BEE-EATEE. 

MEROPS API ASTER, Linn. 



Merops apiaster, Linn. S. N. i. p. 182 (1766) ; Naum. v. 
p. 462 ; Macg. iii. p. 685 ; Heivitson, i. p. 254 ; Yarr. 
ed. 4<, iii. p. 435 ; Dresser, v. p. 155. 

Guepier vulgaire, French ; Europdische Bienenfresser , Ger- 
man; Abejaruco, Spanish. 

The Bee-eater is a somewhat rare straggler to our 
islands from the south. In many parts of S. Europe 
it is exceedingly common as a summer visitor ; and 
Colonel Irby, in his work on the ' Ornithology of the 
Straits of Gibraltar,' has given some very interesting 
details of the regularity of its annual transit from Africa 
to Europe. It abounds in Andalucia and most parts of 
Spain south of the great central sierras in summer, and 
beeds in holes excavated by itself in almost every bank 
soft enough to be bored into, as well as occasionally in 
open, uneven, sandy w^astes, in a round chamber at the 
end of a tunnel of several feet in length. These birds 
lay from four to six eggs, of a glossy pure white. The 
food of this species consists entirely of flying insects, 
and it is very destructive to the honey-bee. 




Ke>Jeman.s del-elHlK. 



BEE-EATER. 
Mei'Ops apiascex', Xut?^. 



Ijliniern- Hroa , :.TAp 













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EOLLEE. 

CORACIAS GARRULA, Linn. 



Coracias garrula, Linn. S. N. i, p. 159 (1776) ; Naum. ii. 
p. 158; Macg. iii. p. 540; Hewitson, i. p. 253; Yarr. 
ed. 4_, ii. p. 428 ; Dresser, v. p. 141. 

Rollier, French ; Mandelkrdhe, Blauracke, German ; Car-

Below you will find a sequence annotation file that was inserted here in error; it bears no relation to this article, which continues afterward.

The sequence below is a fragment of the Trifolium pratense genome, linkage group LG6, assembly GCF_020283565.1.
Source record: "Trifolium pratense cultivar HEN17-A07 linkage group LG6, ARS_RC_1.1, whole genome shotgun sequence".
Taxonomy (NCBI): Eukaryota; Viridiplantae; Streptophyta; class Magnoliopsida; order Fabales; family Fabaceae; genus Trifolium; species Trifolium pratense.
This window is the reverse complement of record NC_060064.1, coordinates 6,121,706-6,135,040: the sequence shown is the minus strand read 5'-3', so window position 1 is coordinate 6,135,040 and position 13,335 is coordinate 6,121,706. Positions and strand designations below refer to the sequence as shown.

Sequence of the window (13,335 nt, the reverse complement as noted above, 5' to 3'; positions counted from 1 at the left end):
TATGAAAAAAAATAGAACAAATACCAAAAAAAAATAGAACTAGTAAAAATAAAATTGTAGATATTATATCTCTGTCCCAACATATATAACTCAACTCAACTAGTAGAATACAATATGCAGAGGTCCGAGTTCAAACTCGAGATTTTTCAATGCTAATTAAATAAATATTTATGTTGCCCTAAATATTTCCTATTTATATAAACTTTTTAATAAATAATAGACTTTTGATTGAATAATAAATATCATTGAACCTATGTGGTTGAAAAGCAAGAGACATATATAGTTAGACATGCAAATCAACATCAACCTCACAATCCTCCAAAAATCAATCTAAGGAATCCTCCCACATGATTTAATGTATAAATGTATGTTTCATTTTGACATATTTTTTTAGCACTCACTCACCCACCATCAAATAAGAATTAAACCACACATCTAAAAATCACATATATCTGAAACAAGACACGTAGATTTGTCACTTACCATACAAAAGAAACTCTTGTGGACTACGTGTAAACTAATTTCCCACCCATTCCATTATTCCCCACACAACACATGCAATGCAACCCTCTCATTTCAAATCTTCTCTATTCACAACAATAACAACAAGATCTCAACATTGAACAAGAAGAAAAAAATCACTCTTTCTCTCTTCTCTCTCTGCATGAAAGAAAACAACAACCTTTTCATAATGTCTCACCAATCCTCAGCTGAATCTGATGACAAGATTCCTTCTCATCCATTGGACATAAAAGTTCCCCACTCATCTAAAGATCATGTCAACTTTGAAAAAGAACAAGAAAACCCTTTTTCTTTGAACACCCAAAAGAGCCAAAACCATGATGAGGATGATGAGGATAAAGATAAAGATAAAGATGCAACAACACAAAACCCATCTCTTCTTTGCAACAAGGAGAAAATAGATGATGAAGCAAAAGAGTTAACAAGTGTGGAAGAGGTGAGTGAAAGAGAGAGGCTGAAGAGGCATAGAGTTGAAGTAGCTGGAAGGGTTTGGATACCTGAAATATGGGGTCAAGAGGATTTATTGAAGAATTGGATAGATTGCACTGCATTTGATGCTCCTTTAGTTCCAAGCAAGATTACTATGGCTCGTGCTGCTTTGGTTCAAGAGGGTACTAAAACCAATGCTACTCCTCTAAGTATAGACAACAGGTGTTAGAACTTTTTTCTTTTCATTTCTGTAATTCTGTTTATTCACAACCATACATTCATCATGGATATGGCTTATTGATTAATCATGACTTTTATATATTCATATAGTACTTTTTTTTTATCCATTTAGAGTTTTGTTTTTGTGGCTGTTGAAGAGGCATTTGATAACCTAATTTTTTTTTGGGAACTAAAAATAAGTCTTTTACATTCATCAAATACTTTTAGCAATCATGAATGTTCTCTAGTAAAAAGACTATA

lanco, Carraca, Spanish. 

This brightly plumaged bird, although a rare visitor 
to our country, is exceedingly common in summer in 
Spain and many other parts of Southern and South- 
eastern Europe, becoming rarer towards the north of the 
continent, but breeding sparsely in Sweden. 

The food of the Roller consists almost entirely of 
large beetles, grasshoppers, and other insects, which it 
takes on wing and from the ground ; the flight is 
buoyant and well sustained, and the bird has a curious 
habit of turning somersaults in the air somewhat in 
the fashion of a " tumbler" Pigeon, from which it has 
derived its common English and French names. 

The nests of this species are generally situated in 
hollow trees, in holes or clefts of sandy cliffs and river- 
banks, or not infrequently in the walls of abandoned or 
even inhabited buildings. The eggs are glossy white, 



somewhat rounded in shape, and four or five in 
number. 

The notes of the Roller consist of a variety of more or 
less harsh screams and ejaculations, all discordant and 
unpleasant to the human ear. 

I have had frequent opportunities of closely observing 
the habits of this bird in Southern Europe ; he seems 
to avoid closely- wooded localities, and generally selects 
isolated tree-tops or telegraph-posts in an open country, 
from which to watch for and capture his prey ; if several 
individuals are about, they chase one another with loud 
outcries, and seem eminently quarrelsome and unsociable ; 
on the ground as might be expected, their actions are 
very clumsy and grotesque. I have at this time of 
writing two young Rollers alive at Lilford, one of 
which is tame enough, and will take food from the 
hand, whilst the other is wild, stupid, and a bully to its 
more amenable companion. 



HOOPOE. 

UP UP A EPOPS, Linn. 



Upupa epops, Linn. S. N. i. p. 183 (1766) ; Naum. v. p. 437; 
Macff. iii'. p. 41 ; Hewitson, i. p. 249 ; Yarr. ed. 4, ii.